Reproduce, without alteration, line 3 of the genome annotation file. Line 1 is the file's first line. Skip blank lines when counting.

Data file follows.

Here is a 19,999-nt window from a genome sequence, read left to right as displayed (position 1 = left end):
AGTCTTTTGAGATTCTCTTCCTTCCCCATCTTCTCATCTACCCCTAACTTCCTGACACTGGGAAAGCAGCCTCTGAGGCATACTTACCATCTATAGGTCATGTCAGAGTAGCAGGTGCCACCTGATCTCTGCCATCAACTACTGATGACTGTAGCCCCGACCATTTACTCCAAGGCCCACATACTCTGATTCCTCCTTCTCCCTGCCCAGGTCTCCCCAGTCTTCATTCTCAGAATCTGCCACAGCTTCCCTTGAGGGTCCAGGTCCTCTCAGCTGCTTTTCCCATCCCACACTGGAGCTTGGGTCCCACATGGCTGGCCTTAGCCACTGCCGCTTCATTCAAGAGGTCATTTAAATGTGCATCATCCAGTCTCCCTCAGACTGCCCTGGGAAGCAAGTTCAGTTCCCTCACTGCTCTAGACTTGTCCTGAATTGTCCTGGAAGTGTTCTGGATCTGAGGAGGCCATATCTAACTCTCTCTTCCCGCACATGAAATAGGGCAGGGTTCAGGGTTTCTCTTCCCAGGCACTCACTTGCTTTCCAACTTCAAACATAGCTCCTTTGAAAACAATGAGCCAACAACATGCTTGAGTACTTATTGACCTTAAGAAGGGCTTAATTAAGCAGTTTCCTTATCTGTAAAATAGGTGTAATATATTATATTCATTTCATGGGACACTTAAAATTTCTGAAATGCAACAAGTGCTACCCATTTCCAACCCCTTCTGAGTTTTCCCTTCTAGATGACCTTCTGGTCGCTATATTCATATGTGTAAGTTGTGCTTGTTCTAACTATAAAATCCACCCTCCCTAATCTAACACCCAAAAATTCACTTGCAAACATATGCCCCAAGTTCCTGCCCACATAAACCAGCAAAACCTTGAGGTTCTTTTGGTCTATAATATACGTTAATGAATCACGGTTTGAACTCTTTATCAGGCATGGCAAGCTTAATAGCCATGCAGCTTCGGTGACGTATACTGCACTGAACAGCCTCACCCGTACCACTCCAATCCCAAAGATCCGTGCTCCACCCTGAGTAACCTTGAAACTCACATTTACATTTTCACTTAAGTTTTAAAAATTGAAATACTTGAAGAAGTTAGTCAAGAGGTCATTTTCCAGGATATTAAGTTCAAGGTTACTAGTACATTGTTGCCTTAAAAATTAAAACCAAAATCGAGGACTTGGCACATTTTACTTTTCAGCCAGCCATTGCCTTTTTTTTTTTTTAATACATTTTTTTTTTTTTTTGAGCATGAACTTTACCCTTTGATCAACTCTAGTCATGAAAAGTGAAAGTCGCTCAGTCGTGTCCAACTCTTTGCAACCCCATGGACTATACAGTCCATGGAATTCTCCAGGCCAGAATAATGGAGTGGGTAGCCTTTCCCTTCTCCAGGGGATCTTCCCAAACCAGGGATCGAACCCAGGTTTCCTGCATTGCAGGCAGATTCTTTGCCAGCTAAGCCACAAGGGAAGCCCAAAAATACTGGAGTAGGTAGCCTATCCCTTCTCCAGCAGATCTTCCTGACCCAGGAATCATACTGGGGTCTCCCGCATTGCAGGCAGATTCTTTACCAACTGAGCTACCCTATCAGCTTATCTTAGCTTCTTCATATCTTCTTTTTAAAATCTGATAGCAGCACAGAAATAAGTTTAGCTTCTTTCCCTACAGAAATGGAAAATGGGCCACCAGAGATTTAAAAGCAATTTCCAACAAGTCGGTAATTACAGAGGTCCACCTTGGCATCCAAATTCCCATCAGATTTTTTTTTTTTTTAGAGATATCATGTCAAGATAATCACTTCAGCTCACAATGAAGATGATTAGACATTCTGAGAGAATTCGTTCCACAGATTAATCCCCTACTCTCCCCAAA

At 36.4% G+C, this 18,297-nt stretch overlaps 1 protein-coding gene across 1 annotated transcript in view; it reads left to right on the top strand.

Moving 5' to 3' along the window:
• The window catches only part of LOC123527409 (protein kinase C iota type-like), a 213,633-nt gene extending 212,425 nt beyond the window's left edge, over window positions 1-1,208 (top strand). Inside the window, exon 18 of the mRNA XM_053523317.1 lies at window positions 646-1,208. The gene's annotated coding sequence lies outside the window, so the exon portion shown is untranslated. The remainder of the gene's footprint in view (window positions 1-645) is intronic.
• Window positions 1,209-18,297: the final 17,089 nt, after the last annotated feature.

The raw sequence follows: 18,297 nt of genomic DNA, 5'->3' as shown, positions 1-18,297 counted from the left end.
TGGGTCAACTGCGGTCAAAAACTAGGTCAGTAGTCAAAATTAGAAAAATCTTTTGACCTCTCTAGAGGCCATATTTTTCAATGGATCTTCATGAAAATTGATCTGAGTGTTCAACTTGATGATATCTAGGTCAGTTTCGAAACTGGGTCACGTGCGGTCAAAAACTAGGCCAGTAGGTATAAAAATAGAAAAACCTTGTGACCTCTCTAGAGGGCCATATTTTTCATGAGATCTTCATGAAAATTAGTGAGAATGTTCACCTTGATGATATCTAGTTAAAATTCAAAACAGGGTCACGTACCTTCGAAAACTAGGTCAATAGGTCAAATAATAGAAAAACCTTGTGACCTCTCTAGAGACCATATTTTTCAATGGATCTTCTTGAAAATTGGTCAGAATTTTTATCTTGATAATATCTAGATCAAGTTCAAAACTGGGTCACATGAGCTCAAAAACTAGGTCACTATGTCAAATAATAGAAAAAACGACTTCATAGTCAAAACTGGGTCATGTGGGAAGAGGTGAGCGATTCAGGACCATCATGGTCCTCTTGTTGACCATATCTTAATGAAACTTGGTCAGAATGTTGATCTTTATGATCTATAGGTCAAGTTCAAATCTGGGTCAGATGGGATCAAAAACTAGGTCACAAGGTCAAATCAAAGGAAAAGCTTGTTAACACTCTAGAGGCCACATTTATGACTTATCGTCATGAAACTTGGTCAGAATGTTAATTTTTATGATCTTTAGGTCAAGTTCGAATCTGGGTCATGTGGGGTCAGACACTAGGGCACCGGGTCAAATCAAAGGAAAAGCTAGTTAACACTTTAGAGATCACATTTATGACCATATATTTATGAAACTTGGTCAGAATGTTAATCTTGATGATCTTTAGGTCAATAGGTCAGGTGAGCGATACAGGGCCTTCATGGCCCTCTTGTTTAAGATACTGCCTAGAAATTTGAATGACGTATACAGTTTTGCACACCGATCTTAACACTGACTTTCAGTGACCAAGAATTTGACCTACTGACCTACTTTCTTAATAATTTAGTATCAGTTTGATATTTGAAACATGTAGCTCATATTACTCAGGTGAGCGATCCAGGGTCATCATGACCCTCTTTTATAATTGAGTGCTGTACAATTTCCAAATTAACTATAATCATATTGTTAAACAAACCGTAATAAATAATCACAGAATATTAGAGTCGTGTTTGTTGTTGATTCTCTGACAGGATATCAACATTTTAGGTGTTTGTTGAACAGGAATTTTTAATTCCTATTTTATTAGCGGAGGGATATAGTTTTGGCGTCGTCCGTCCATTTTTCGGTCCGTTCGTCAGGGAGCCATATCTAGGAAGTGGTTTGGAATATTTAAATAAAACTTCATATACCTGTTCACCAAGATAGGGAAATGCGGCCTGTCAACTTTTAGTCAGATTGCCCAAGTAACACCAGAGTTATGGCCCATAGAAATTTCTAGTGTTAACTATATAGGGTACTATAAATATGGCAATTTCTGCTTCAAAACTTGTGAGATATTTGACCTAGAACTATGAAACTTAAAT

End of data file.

At 36.4% G+C, this 18,297-nt stretch overlaps 1 protein-coding gene across 1 annotated transcript in view; it reads left to right on the top strand.